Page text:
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Ed Wood, Jr.
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Ed Wood, Jr.

Edward Davis Wood, Junior (October 10, 1924 - December 10, 1978) is a film maker known for his awful movies and transvestite tendencies. He is probably the most prolific manufacturer of b-movies in existence, famed for his ultra-low budget horror, science fiction and cowboy motion pictures. He was eventually reduced to manufacturing pornography and writing schlock transvestite-themed novels drawing from his own fetishes.

Wood was awarded a Golden Turkey Award as the worst director of all time two years after his death — this being the start of his posthumous fame. He is generally respected by film scholars and historians — not for his talent, but rather for his zeal and honest love for making movies. The very lack of quality in his work has earned him and his films a considerable respect and cult following.

Table of contents
1 Early Years
2 Wood and his movies
3 Last Days
4 Ed Wood (1994)
5 Filmography
6 External links

Early Years

Ed's father, Edward D. Wood Sr. worked for the Post Office and his family was shunted around the country as a result of this career. Eventually they settled in Poughkeepsie, New York.

In childhood, Ed was interested in very little aside from the performing arts and pulp fiction. He collected comics, pulp magazines and adored movies, most notably Westerns and anything involving the occult. As a result of his obsession with film, he would often skip school in favor of watching pictures at the local movie theatre. Stills from that day's picture would often be thrown in the trash by theatre staff but Ed would salvage them and add them to his extensive collection.

It is reported that Ed's mother, Lillian Wood, always wanted a girl child and sometimes dressed Eddie up in girls' clothing. Some have presumed this to be the origin of Ed Wood's non-sexually oriented transvestite tendencies.

One of his first jobs was as a cinema usher although he also sang and played drums in a rock/country music band. Later, he fronted a singing quartet called Eddie Wood's Little Splinters. He also learned to play many string instruments.

Ed was given his first movie camera on his 17th birthday: a 'Kodak City Special'. One of the first pieces of footage he shot was a German plane crashing to the ground in his neigborhood, a piece he was endlessly proud of.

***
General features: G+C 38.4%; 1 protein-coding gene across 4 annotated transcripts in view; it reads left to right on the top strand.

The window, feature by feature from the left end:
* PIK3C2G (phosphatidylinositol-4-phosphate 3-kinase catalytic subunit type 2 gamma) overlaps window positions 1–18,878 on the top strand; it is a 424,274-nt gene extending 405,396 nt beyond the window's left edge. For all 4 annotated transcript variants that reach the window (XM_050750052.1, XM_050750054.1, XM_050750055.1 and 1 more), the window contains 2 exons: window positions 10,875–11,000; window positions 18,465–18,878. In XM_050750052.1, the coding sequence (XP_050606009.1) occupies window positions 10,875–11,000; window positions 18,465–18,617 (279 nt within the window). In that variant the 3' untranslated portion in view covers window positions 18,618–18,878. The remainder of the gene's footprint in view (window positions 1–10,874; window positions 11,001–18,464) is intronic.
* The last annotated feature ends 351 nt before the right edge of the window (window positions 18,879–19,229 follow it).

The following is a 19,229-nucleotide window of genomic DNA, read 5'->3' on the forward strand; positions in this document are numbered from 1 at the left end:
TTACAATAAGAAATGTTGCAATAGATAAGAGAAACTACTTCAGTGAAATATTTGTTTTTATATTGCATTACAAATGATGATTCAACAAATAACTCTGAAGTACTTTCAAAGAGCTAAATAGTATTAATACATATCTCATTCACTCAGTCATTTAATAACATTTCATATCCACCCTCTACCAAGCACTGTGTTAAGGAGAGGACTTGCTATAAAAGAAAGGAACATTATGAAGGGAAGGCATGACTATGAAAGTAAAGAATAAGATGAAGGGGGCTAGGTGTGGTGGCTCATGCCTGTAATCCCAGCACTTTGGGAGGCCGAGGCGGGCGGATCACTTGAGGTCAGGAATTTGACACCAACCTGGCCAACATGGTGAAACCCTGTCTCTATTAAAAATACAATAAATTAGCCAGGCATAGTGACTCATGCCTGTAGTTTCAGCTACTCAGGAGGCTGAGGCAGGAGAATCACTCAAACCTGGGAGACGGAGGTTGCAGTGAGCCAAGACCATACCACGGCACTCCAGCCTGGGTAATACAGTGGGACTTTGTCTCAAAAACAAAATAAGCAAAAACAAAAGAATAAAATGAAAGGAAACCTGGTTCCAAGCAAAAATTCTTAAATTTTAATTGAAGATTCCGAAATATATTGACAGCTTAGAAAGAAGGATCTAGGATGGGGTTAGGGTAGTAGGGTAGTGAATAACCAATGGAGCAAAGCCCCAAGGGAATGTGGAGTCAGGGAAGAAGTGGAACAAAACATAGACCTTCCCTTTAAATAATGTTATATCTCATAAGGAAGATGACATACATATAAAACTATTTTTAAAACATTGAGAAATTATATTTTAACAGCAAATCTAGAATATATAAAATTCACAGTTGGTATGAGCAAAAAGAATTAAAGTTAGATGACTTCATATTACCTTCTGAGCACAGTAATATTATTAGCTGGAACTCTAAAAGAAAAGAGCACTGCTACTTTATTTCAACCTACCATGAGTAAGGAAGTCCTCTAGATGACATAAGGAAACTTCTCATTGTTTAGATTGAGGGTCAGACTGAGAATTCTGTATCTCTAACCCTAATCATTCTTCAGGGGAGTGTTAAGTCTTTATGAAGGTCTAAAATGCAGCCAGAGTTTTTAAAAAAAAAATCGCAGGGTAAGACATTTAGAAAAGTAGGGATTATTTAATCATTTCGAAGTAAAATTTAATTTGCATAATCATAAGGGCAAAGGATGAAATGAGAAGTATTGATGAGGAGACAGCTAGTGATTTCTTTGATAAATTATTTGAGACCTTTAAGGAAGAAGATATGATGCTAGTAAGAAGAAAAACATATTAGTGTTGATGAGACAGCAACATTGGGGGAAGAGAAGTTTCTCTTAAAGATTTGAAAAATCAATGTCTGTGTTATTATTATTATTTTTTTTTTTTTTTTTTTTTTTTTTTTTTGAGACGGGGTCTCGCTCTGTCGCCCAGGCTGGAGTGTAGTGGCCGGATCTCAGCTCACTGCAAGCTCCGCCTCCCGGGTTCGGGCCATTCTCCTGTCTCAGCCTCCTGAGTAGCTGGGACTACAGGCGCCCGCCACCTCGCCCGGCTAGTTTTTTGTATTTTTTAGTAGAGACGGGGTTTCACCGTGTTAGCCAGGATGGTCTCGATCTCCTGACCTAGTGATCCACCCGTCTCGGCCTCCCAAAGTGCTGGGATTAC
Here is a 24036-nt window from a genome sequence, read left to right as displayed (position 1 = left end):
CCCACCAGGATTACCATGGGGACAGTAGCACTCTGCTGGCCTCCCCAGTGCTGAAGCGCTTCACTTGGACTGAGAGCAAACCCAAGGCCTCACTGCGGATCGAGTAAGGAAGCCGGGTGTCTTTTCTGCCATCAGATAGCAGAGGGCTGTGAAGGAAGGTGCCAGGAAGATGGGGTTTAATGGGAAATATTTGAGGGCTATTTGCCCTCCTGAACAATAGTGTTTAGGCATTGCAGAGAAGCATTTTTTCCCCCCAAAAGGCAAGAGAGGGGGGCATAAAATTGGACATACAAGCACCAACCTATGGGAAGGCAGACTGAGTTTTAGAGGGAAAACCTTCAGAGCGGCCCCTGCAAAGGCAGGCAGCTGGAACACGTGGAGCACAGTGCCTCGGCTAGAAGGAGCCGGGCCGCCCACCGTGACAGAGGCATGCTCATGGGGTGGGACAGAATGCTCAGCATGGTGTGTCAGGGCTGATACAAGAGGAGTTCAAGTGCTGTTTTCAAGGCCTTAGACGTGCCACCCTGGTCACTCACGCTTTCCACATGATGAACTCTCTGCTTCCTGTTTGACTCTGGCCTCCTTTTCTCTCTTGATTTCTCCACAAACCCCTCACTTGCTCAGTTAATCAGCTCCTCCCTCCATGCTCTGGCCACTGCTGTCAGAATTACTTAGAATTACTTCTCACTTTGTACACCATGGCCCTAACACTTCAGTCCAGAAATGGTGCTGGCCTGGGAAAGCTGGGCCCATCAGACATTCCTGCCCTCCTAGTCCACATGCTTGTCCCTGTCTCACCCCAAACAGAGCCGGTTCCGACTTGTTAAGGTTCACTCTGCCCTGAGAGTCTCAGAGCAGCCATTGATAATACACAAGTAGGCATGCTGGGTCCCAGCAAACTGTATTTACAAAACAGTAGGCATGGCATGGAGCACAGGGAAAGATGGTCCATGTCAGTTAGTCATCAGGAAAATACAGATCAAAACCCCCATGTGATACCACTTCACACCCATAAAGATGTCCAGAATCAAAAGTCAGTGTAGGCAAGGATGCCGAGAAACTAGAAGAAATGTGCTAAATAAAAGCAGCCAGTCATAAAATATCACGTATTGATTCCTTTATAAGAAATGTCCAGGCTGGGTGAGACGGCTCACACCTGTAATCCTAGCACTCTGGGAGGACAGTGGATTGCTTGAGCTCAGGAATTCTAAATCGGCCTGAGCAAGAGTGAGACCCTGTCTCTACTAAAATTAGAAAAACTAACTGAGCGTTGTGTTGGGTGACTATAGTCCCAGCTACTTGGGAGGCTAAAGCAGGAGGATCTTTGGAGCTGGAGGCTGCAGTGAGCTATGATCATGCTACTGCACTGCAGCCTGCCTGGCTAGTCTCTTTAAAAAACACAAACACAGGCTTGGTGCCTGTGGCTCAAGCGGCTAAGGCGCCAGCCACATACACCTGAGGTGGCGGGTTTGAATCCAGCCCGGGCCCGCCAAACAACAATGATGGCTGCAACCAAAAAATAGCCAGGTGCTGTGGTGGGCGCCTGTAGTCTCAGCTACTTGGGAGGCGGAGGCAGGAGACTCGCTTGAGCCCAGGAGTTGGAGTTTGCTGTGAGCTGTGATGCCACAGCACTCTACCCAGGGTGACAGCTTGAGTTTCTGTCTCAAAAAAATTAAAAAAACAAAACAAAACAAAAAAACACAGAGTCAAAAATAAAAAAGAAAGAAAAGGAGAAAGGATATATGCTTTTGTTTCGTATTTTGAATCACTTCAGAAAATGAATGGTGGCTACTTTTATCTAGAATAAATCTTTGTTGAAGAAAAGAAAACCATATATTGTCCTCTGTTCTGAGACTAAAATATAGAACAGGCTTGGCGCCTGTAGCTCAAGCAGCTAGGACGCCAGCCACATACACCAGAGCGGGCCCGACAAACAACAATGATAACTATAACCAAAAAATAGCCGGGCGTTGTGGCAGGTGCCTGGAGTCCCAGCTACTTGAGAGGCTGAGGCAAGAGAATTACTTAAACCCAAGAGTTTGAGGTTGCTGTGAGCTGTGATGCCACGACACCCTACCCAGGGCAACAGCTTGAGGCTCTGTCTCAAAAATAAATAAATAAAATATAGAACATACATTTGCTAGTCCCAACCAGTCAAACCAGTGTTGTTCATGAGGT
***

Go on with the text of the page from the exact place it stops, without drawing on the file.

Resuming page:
A naively patriotic boy, Wood enlisted in the Marines at age 17; just months after the events at Pearl Harbor. He survived much combat and became a war hero, all the time a transvestite with brassiere and panties beneath his uniform.

Fascinated by all things weird, Ed joined a carnival after being relieved from the marines. He'd lost several teeth from combat with Japanese soldiers and had a badly wounded leg from machine-gun fire. This, combined with his personal fetishes and acting skills made him a perfect candidate for the freakshow. Ed played, among other roles in the carnival, 'the geek' and, perhaps more aptly, a half-man-half-woman. Still with rugged facial hair, he donned womens' clothing and completed the illusion by creating his own breasts. This was achieved (allegedly) by piercing the nipple and inflating the breast skin with air. This experience resulted in a respect for carnival freakshows and a reinforced adoration of the abnormal. Carnivals cropped up in Ed's novels and movies quite often, most notably (and semi-autobiographically) in the novel Killer in Drag.

Other 'Wood Vices' included soft drugs, alcohol and sex. While he respected women and was completely faithful to his girlfriends (most notably Dolores Fuller and his wife Kathy O'Hara, Ed was a notorious womaniser in his younger days.

Wood and his movies

"If you want to know me, see Glen or Glenda, that's me, that's my story. No question. But Plan 9 is my pride and joy. We used Cadillac hubcaps for flying saucers in that." - Ed Wood.

Wood's movies were notoriously low budget, and car hubcaps were famously used as flying saucers in Plan 9 from Outer Space (actually, the first time you see the saucers, they are model kit UFOss but the store had run out of kits by the time more had to be constructed so Wood improvised with the hubcaps). The octopus at the end of Bride of the Monster was supposed to have a motor to allow motion but it could not be located at the time, so it looks as though the actor is wrestling with pure rubber in the scene.